Ragy Thomas | Crain's Orlando

In this ongoing series, we ask executives, entrepreneurs and business leaders about mistakes that have shaped their business philosophy.

Ragy Thomas


Sprinklr's software allows companies to customize, monitor and improve customer engagement across social media channels. Launched in 2009, the New York-based startup is valued at more than $1 billion and has more than 1,200 employees around the world.

The Mistake: 

I'm on my fourth startup journey, and [in the past] I truly did not understand and appreciate the importance of having a set of values that people can rally around. Not only did I not know how important they were, I did not know how to come up with them, either. Those are things I learned through making mistakes multiple times. 

In my last life, we went from being a small startup to, at one point, the largest email marketing company in the world, which was a long journey through a bunch of different companies. … And what I realized at the peak of that journey was that the company did not have its own DNA. 

We had a team of 600 at one point, and … the group didn't have an identity outside of the logo that was slapped at the top of the paycheck. [Identity] was never a priority for me—and even at Sprinklr, originally, it was not.

About the second-year mark … the lack of that identity and the lack of those values was getting in the way of our growth. For example, without the values, our recruitment was blocked. There was a 12-month period where we went out and recruited 700 people. And it became quite obvious that if I couldn't tell them who we are, why was I asking them to come here? 

We went through this protracted process of introspection, looking at: Who are the successful people at Sprinklr? What do people who didn't survive Sprinklr look like? What were the failings? What would we like to celebrate?   

It took us months and months, and then out of that came the five values that Sprinklr has now. And I've got to tell you, just agreeing on who we are and having the courage to go public with it has changed our company.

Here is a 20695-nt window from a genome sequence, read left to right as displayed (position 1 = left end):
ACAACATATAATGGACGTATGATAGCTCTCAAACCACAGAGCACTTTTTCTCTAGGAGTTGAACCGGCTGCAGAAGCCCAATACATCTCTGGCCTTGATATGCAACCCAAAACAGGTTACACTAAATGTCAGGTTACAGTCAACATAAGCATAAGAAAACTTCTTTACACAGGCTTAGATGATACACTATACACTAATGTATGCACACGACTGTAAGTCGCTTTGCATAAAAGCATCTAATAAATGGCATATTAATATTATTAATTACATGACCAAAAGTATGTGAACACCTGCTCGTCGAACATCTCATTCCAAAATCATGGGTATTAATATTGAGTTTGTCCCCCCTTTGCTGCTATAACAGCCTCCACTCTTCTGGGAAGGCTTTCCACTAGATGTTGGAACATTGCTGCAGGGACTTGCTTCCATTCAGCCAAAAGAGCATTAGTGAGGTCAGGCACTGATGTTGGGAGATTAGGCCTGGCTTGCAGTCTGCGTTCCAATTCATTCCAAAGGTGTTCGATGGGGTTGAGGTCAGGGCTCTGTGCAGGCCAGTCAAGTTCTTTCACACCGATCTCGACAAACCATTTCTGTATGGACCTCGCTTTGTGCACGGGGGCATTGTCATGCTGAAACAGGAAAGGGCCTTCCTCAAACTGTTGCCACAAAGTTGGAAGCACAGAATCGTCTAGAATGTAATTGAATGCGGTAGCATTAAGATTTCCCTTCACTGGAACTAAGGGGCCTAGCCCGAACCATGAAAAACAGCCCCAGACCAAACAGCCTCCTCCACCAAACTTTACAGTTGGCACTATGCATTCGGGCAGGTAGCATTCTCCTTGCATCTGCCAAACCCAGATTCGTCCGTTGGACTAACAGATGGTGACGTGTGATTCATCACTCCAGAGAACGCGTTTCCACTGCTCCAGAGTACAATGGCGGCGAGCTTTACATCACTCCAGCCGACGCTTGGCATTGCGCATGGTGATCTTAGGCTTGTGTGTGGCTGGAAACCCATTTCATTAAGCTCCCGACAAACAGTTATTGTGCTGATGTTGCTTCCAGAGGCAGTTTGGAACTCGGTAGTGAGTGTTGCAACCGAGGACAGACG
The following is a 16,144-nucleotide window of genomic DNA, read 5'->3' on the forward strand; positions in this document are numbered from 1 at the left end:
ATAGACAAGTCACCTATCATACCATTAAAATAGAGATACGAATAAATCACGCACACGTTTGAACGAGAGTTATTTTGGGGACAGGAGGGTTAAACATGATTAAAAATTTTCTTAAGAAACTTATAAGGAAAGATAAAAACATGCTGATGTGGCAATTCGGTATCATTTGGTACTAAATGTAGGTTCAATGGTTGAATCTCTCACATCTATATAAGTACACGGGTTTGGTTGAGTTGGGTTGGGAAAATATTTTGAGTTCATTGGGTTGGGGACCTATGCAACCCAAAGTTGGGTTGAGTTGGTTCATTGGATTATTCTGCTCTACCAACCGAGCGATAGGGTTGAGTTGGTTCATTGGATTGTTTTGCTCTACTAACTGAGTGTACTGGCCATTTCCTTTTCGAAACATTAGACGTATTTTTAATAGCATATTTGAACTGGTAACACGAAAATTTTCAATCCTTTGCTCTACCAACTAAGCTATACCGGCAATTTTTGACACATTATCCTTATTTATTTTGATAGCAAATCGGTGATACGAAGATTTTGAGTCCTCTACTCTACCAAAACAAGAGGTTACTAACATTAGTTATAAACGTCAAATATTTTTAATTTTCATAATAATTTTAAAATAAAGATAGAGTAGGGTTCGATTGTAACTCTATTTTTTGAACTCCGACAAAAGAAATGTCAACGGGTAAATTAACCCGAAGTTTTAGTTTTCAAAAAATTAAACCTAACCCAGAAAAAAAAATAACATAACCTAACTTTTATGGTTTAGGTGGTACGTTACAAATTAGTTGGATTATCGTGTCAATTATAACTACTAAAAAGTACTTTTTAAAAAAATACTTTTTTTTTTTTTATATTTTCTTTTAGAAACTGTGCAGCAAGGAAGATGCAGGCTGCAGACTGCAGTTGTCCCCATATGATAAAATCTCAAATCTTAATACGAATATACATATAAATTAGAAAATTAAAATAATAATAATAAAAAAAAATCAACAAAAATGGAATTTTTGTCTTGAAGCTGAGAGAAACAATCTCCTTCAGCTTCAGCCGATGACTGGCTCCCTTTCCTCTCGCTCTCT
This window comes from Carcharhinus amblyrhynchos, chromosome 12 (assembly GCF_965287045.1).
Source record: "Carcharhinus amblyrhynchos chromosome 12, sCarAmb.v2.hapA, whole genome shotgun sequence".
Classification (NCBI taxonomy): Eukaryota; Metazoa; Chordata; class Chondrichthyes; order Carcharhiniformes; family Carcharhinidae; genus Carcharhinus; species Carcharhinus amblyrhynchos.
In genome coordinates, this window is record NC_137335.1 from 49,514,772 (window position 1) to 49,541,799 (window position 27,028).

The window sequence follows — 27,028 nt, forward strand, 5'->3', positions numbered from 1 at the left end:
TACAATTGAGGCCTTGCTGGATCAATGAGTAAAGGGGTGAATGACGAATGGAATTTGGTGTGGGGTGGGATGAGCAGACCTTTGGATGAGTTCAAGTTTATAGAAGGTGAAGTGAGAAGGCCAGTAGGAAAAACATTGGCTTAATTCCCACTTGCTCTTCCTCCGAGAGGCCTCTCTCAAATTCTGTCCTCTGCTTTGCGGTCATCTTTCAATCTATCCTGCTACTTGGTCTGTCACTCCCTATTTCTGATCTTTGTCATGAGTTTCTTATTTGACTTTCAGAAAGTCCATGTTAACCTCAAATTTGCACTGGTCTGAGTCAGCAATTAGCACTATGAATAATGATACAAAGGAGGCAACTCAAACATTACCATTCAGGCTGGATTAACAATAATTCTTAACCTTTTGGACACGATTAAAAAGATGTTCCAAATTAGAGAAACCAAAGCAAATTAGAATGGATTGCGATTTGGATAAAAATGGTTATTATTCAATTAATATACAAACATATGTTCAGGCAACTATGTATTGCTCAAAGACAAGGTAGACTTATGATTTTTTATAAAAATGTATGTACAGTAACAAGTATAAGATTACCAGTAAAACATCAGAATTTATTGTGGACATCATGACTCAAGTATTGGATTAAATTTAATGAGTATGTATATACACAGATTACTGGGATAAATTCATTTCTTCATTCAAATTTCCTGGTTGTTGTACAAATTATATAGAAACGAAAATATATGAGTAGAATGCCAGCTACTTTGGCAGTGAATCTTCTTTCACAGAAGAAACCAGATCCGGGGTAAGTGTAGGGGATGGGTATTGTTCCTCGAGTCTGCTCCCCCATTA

When companies don't have strong, real values ... you cannot predict how the company will behave.

The Lesson: 

It is very important to have that clarity of, "What would Sprinklr do?" Because that's the only way you can create a predictably successful organization. Culture and values, for me, define what each Sprinklrite should do or will do when the lights are off—not when the lights are on and when everyone's watching. That allows us to have an internal compass that can be calibrated.  

When companies don't have strong, real values, that are deep within every person, then what happens is you cannot predict how the company will behave—it depends on whether this person got the news first or that person did. It depends whether this person was in a good mood or that person was in a bad mood. When you’re sitting there architecting the success of a company as a leader, that’s something you cannot leave to chance. 

Categorically, I think you will not become a very large company without an identity. I think it's a necessary condition for massive growth. You can think about Apple or Facebook or Google or Coca-Cola and they all have an identity, and it's a good one. You see how palpable the pride is that employees have about their company.   

Follow Ragy Thoms on Twitter at @ragythomas.

Photo courtesy of Sprinklr.

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